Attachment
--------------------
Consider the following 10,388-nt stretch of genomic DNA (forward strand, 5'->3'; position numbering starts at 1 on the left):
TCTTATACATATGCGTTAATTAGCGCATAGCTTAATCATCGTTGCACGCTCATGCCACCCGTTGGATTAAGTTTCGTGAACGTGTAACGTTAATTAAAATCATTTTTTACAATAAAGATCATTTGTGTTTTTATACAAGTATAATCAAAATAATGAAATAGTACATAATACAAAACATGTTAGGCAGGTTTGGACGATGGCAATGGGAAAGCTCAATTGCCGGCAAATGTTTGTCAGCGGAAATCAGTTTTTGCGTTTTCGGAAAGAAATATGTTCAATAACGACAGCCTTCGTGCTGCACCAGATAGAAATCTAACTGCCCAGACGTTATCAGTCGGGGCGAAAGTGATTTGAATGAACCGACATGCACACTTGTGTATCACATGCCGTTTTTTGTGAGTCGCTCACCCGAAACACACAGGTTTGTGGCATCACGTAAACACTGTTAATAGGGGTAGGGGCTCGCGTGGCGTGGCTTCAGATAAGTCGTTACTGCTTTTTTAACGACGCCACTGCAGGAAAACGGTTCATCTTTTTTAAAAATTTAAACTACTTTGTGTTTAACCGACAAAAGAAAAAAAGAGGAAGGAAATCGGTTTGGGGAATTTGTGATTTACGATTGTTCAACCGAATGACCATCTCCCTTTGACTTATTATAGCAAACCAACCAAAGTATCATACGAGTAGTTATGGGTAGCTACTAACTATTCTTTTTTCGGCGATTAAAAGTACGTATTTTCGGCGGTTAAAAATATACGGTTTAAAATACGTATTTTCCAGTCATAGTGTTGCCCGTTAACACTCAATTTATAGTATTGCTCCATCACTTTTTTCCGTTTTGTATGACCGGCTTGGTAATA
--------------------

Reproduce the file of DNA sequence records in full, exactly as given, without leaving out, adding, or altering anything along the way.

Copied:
Consider the following 10,388-nt stretch of genomic DNA (forward strand, 5'->3'; position numbering starts at 1 on the left):
TCTTATACATATGCGTTAATTAGCGCATAGCTTAATCATCGTTGCACGCTCATGCCACCCGTTGGATTAAGTTTCGTGAACGTGTAACGTTAATTAAAATCATTTTTTACAATAAAGATCATTTGTGTTTTTATACAAGTATAATCAAAATAATGAAATAGTACATAATACAAAACATGTTAGGCAGGTTTGGACGATGGCAATGGGAAAGCTCAATTGCCGGCAAATGTTTGTCAGCGGAAATCAGTTTTTGCGTTTTCGGAAAGAAATATGTTCAATAACGACAGCCTTCGTGCTGCACCAGATAGAAATCTAACTGCCCAGACGTTATCAGTCGGGGCGAAAGTGATTTGAATGAACCGACATGCACACTTGTGTATCACATGCCGTTTTTTGTGAGTCGCTCACCCGAAACACACAGGTTTGTGGCATCACGTAAACACTGTTAATAGGGGTAGGGGCTCGCGTGGCGTGGCTTCAGATAAGTCGTTACTGCTTTTTTAACGACGCCACTGCAGGAAAACGGTTCATCTTTTTTAAAAATTTAAACTACTTTGTGTTTAACCGACAAAAGAAAAAAAGAGGAAGGAAATCGGTTTGGGGAATTTGTGATTTACGATTGTTCAACCGAATGACCATCTCCCTTTGACTTATTATAGCAAACCAACCAAAGTATCATACGAGTAGTTATGGGTAGCTACTAACTATTCTTTTTTCGGCGATTAAAAGTACGTATTTTCGGCGGTTAAAAATATACGGTTTAAAATACGTATTTTCCAGTCATAGTGTTGCCCGTTAACACTCAATTTATAGTATTGCTCCATCACTTTTTTCCGTTTTGTATGACCGGCTTGGTAATA